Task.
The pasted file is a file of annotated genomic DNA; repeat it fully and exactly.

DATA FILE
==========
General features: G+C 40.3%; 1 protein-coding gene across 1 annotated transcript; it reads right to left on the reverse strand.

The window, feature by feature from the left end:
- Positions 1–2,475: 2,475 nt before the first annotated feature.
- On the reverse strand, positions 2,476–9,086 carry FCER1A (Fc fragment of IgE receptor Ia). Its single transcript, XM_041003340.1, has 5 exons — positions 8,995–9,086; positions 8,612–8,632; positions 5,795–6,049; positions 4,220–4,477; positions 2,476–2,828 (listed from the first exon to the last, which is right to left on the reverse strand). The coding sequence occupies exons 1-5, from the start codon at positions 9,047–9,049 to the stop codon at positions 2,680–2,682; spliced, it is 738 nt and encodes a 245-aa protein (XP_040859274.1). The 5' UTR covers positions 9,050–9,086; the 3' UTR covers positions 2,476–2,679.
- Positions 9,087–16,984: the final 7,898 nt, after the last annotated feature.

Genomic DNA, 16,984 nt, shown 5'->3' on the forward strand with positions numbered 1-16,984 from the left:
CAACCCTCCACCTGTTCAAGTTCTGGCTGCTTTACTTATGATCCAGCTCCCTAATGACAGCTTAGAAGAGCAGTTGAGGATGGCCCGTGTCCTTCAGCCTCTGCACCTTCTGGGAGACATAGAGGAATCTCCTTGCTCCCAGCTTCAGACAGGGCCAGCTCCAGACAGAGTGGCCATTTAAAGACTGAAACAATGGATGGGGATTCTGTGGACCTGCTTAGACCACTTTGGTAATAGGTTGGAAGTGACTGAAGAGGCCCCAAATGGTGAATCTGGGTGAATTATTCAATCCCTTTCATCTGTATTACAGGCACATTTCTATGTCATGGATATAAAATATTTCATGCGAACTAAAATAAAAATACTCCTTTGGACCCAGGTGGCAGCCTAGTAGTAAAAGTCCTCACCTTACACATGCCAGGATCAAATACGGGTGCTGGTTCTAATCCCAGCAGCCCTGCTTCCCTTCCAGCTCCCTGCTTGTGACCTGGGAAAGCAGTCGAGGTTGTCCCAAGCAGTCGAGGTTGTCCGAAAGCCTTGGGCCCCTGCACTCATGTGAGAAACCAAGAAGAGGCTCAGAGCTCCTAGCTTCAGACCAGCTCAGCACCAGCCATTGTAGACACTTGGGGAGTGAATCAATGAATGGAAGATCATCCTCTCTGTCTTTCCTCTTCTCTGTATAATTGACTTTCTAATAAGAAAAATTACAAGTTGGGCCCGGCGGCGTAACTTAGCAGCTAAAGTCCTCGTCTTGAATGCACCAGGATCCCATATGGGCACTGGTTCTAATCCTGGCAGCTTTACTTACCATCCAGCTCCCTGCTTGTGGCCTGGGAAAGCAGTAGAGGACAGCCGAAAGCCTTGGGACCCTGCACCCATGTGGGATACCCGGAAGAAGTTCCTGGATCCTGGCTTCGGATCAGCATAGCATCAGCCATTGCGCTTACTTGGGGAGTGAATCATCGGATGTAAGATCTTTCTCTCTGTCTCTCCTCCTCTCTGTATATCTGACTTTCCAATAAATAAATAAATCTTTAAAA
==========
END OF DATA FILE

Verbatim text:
General features: G+C 40.3%; 1 protein-coding gene across 1 annotated transcript; it reads right to left on the reverse strand.

The window, feature by feature from the left end:
- Positions 1–2,475: 2,475 nt before the first annotated feature.
- On the reverse strand, positions 2,476–9,086 carry FCER1A (Fc fragment of IgE receptor Ia). Its single transcript, XM_041003340.1, has 5 exons — positions 8,995–9,086; positions 8,612–8,632; positions 5,795–6,049; positions 4,220–4,477; positions 2,476–2,828 (listed from the first exon to the last, which is right to left on the reverse strand). The coding sequence occupies exons 1-5, from the start codon at positions 9,047–9,049 to the stop codon at positions 2,680–2,682; spliced, it is 738 nt and encodes a 245-aa protein (XP_040859274.1). The 5' UTR covers positions 9,050–9,086; the 3' UTR covers positions 2,476–2,679.
- Positions 9,087–16,984: the final 7,898 nt, after the last annotated feature.

Genomic DNA, 16,984 nt, shown 5'->3' on the forward strand with positions numbered 1-16,984 from the left:
CAACCCTCCACCTGTTCAAGTTCTGGCTGCTTTACTTATGATCCAGCTCCCTAATGACAGCTTAGAAGAGCAGTTGAGGATGGCCCGTGTCCTTCAGCCTCTGCACCTTCTGGGAGACATAGAGGAATCTCCTTGCTCCCAGCTTCAGACAGGGCCAGCTCCAGACAGAGTGGCCATTTAAAGACTGAAACAATGGATGGGGATTCTGTGGACCTGCTTAGACCACTTTGGTAATAGGTTGGAAGTGACTGAAGAGGCCCCAAATGGTGAATCTGGGTGAATTATTCAATCCCTTTCATCTGTATTACAGGCACATTTCTATGTCATGGATATAAAATATTTCATGCGAACTAAAATAAAAATACTCCTTTGGACCCAGGTGGCAGCCTAGTAGTAAAAGTCCTCACCTTACACATGCCAGGATCAAATACGGGTGCTGGTTCTAATCCCAGCAGCCCTGCTTCCCTTCCAGCTCCCTGCTTGTGACCTGGGAAAGCAGTCGAGGTTGTCCCAAGCAGTCGAGGTTGTCCGAAAGCCTTGGGCCCCTGCACTCATGTGAGAAACCAAGAAGAGGCTCAGAGCTCCTAGCTTCAGACCAGCTCAGCACCAGCCATTGTAGACACTTGGGGAGTGAATCAATGAATGGAAGATCATCCTCTCTGTCTTTCCTCTTCTCTGTATAATTGACTTTCTAATAAGAAAAATTACAAGTTGGGCCCGGCGGCGTAACTTAGCAGCTAAAGTCCTCGTCTTGAATGCACCAGGATCCCATATGGGCACTGGTTCTAATCCTGGCAGCTTTACTTACCATCCAGCTCCCTGCTTGTGGCCTGGGAAAGCAGTAGAGGACAGCCGAAAGCCTTGGGACCCTGCACCCATGTGGGATACCCGGAAGAAGTTCCTGGATCCTGGCTTCGGATCAGCATAGCATCAGCCATTGCGCTTACTTGGGGAGTGAATCATCGGATGTAAGATCTTTCTCTCTGTCTCTCCTCCTCTCTGTATATCTGACTTTCCAATAAATAAATAAATCTTTAAAA